Expert Voices

Iceland is Cashing in on Endangered Whale Meat (Op-Ed)

aerial fiew of a fin whale
Aerial view of Balaenoptera physalus (fin whale) spouting, Sea of Cortez, Mexico. General restrictions apply; One-Time Use Only. (Image credit: / Mark Carwardine / WWF-Canon; One-Time Use Only.)

Leigh Henry is senior policy adviser for species conservation and advocacy at World Wildlife Fund (WWF). She contributed this article to LiveScience's Expert Voices: Op-Ed & Insights.

Two years ago, I visited Laguna San Ignacio in Baja California, Mexico — a magical place that is home to the gray whale, one of Earth's largest mammals. Most of my time on the water during that excursion was spent with a gray whale mother and her calf. They approached the boat several times, granting me one of the most amazing wildlife encounters of my life.

Meanwhile, far away in the waters of the northern Atlantic, whales are not receiving such a welcome reception. Commercial whaling vessels are hunting endangered fin whales for their meat at an alarming rate — despite a global ban by the International Whaling Commission. Hvalur, the Icelandic commercial whaling company, recently resumed its commercial hunt of endangered fin whales after a two-year hiatus. Between June 1 and Aug. 19 of this year, 100 fin whales have been slaughtered. Hvalur has exported thousands of tons of whale meat annually to Japan, and John Vidal, reporting for the Guardian, found that Hvalur killed 148 endangered fin whales to feed that trade in 2010 alone.

In 2011, however, successive natural disasters in Japan halted Icelandic commercial fin whaling for a while by disrupting demand for the product. But as Japan's economy slowly improved (and continues to improve), so does the market for fin-whale meat, providing Iceland with an economic incentive to continue this practice.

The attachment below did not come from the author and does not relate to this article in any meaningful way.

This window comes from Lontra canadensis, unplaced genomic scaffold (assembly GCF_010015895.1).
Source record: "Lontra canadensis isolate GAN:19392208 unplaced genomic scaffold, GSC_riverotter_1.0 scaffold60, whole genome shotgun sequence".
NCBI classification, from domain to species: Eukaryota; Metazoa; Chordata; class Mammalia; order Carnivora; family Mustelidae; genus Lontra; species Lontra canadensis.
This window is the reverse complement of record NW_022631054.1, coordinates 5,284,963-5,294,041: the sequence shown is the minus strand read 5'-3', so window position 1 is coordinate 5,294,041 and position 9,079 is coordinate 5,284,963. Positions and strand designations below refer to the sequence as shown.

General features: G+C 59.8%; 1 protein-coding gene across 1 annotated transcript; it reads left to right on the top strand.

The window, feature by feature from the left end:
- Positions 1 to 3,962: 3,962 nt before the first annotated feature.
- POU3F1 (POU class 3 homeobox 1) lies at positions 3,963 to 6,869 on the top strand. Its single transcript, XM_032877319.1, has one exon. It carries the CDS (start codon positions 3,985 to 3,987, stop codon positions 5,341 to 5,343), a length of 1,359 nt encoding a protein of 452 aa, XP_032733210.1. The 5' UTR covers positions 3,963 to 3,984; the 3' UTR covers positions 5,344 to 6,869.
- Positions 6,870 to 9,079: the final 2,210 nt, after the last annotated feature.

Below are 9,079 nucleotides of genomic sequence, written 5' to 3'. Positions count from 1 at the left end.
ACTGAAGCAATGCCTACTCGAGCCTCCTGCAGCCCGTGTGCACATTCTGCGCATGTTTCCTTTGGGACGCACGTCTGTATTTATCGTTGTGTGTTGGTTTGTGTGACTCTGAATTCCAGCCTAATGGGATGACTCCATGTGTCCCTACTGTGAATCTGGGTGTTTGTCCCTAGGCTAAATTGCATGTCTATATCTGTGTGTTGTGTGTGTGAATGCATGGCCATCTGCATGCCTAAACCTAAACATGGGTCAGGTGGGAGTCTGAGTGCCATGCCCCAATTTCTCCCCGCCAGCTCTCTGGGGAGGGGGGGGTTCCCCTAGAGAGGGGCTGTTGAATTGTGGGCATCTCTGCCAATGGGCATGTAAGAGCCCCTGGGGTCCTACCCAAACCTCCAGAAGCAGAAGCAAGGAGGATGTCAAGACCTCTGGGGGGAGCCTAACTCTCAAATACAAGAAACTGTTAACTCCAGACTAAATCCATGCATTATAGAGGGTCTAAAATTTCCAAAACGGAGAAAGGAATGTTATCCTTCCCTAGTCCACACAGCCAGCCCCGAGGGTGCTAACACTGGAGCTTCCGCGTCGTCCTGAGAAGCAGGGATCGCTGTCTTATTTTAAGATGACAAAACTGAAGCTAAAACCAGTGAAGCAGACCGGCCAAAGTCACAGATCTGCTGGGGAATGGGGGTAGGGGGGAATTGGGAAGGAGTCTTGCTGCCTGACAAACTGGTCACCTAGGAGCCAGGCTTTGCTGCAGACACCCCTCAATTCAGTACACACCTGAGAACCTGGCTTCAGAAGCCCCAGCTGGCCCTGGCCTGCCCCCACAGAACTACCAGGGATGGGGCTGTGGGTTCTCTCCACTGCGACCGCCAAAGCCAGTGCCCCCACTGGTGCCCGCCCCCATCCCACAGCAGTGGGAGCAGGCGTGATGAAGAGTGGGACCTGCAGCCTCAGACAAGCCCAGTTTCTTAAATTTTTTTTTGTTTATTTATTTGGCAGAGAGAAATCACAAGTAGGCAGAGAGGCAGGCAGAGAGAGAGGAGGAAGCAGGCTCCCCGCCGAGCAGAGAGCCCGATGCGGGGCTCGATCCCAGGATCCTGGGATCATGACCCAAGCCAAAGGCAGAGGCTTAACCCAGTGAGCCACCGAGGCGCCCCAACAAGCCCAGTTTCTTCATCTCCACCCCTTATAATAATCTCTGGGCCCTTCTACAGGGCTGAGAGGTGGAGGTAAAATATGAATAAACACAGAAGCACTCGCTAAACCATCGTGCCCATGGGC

Balaenoptera physalus (fin whale) viewed underwater in the Ligurian Sea, 40 miles off the coast of Monaco. General restrictions apply; One-Time Use Only. (Image credit: Emanuele Coppola / WWF-Canon; One-Time Use Only.)

If the hunt does not end, Icelandic whalers will likely kill as many as 180 fin whales this year. Without intervention, commercial whaling — coupled with other threats, like ocean noise and ship strikes — could push fin whales beyond the point of recovery.

It's difficult to consider the loss of this majestic species at the hand of humans when, ultimately, we have the power to stop it.

With fin whales on the International Union for Conservation of Nature's Red List as an endangered species, Iceland's commercial whaling has drawn international attention. In 2010, WWF worked with a coalition of nongovernmental organizations to encourage the U.S. government to address Iceland's violation of international whaling and trade bans.

In 2011, the U.S. Department of Commerce found Iceland was undermining the commercial-whaling ban. In response, President Barack Obama imposed diplomatic sanctions, with a promise to revisit the issue if Iceland resumed its hunt of fin whales. Now, Hvalur has done just that, in blatant disregard of U.S. and international requests.

It is time for Obama to take decisive action and impose economic sanctions that bring Iceland's whaling to an effective halt. Anything short of this will fail to alter Iceland's course of action — and fail to prevent the ongoing killing of endangered fin whales.

On WWF's website, you can learn how to help protect these majestic mammals.

The views expressed are those of the author and do not necessarily reflect the views of the publisher. This article was originally published on LiveScience.

World Wildlife Fund (WWF)